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Scientific Research Society, concluded that introductory STEM courses should enable students “to understand science, mathematics and engineering as processes of investigation—as ways of knowing; to have hands-on experience with investigations and to discover the joy and satisfaction of discovery; to understand the powers and limitations of science mathematics and engineering; [and]…to understand the synergisms among science disciplines and the synergisms among science, mathematics and engineering” (1990, p. 9). With each passing year, the need for faculty to define and learn how to elicit appropriate learning outcomes among students in undergraduate STEM courses has gained in importance. The percentage of high school graduates who choose to enter college has increased dramatically in the past two decades—from about 50 percent to 66 percent between 1980 and 1998 (National Center for Education Statistics [NCES], 2000). During those same years the number of fall semester enrollees represented by minorities increased from 16.5 percent to 26.6 percent (Snyder, 2001, pp. 295–296). Spurred in part by an increasing “college wage premium” that promises far higher earnings from degrees in specific fields (NCES, 2000, p. 144), many of these students declare their intentions to pursue an aspect of science or technology in their postsecondary education. Between 1970 and 1998 enrollment in computer and information sciences as well as agriculture and health-related sciences rose by an average of 250 percent (although physical sciences and mathematics actually lost students over that period) (Snyder, 2001, pp. 295–296). As recently noted in a related NRC report (Hudson, 2002, p. 37), “In general, the shift in the past three decades appears to be away from the humanities and hard [physical] sciences toward business, technical, and health fields.” These students, those still selecting science and technology and many who pursue fields outside of science or technology, are required to take college science courses at the introductory level. The rise in number and diversity of students intensifies the need for faculty to see introductory courses for both majors and nonmajors as a critical part of the undergraduate curriculum. Such courses can serve not only as vehicles for providing students with the facts and concepts of science but also as opportunities to develop their understanding and appreciation of the processes of science as well as cognitive skills such as posing and solving problems, making sense of data, and reasoning and arguing from evidence—all of which are crucial to decision making no matter what field of endeavor a student enters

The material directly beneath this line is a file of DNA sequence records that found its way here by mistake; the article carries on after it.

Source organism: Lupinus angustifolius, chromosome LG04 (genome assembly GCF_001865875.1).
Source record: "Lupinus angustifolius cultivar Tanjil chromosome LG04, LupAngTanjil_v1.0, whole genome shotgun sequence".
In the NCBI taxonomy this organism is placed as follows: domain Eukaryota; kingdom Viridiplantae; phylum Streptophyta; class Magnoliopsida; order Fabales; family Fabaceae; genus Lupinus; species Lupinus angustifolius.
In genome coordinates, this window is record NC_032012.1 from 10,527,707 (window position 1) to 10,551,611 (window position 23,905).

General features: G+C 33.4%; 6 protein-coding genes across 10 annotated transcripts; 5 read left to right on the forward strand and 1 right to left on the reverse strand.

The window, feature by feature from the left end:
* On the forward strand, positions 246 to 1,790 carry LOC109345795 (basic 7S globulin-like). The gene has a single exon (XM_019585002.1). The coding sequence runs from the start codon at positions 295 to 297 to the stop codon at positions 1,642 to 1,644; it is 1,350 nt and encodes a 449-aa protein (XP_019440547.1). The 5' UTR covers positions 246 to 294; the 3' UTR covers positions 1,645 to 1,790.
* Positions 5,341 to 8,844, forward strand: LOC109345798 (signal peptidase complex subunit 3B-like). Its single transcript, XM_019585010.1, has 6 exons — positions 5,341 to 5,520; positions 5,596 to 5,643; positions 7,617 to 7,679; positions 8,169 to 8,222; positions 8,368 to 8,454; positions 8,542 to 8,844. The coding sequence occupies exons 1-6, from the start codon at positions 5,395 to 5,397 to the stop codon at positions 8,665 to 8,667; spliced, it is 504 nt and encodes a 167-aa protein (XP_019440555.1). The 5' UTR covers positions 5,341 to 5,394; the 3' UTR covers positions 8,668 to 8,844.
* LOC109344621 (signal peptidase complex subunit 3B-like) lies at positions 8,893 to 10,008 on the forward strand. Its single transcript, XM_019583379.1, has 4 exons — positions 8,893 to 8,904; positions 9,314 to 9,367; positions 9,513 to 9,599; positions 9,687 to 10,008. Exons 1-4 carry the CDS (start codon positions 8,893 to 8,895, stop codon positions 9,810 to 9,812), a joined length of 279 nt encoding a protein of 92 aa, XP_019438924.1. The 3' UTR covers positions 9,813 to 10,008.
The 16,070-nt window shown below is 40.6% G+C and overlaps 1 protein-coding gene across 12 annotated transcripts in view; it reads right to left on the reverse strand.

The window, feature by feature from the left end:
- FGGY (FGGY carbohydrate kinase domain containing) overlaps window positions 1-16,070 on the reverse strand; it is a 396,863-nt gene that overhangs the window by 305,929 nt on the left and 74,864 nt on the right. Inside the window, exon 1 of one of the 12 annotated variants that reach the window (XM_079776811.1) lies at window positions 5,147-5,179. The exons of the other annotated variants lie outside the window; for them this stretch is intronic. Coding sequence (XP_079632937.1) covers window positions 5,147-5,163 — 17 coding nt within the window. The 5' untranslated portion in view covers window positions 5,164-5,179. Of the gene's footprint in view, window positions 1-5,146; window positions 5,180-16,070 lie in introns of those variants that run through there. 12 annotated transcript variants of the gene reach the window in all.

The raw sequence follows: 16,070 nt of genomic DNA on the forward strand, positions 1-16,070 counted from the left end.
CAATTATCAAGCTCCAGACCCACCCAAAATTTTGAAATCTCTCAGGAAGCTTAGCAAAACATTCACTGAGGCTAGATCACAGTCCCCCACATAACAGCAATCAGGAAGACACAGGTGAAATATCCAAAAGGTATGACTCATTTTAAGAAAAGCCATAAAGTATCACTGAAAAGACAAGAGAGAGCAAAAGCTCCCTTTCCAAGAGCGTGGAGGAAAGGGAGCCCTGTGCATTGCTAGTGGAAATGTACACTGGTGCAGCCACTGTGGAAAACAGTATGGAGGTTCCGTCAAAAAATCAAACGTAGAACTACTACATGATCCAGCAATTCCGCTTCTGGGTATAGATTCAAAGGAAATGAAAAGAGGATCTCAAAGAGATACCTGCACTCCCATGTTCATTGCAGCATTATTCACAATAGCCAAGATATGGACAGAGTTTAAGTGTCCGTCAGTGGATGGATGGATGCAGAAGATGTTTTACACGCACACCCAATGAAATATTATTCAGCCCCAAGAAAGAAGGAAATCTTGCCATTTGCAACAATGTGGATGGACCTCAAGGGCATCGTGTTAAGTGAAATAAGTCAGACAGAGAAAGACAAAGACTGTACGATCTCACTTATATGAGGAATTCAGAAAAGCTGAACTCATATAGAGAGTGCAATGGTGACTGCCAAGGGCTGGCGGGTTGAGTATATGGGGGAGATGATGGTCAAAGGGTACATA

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after graduation. Introductory science courses can also be designed to properly prepare those who wish to continue in science as a profession, those who will affect the science education of future students as K–12 teachers, administrators, or policy makers, and those who desire to be informed citizens in this increasingly scientific and technological world. Unfortunately, this vital education in science is reaching too few of today’s undergraduates (Seymour and Hewitt, 1997). Many students leave science-rich fields for other areas of interest after their first lower-division college science courses or drop out of higher education completely. According to Seymour and Hewitt’s (1997) comprehensive study, a loss of over half of the students who enter college intending to pursue majors in the natural sciences occurs within two years of taking their first college science or mathematics classes, a problem of wastage that affects both minority and majority students. Students reported being dissatisfied with what they perceived as poor teaching and other negative experiences in “weed-out” science courses. Frequent complaints were heard about courses and textbooks that are filled with facts that students are expected to memorize with little opportunity for conceptual development, and tests that only assess students’ abilities to remember such facts from recent lectures and chapters. An important result of this shift away from science and math courses during the upper division undergraduate years is a striking decline in students choosing advanced or graduate courses leading to STEM professions. From 1993 to 2000, enrollment in STEM graduate programs decreased by more than 14 percent, with three areas, math (32 percent), engineering (25 percent), and the physical sciences (18 percent) suffering the most prominent losses (Zumeta and Raveling, 2003, p. 37). Effective Instruction Reacting to reports indicating that new knowledge is assimilated through interaction with existing knowledge (summarized in NRC, 2000), workshop participants considered how an instructor might be encouraged to provide opportunities for students to become actively involved in creating new understandings. Recent evidence suggests that students who sit passively in lectures for an entire course may fail to replace their prior misconceptions with new knowledge; the conceptual difficulties they have when they enter a course are likely to persist if instruction does not address their difficulties specifically (King, 1994; Mestre, 1994; Loverude et al., 2002; Marchese, 2002). For many students the traditional didactic lecture, when applied as the primary instruc-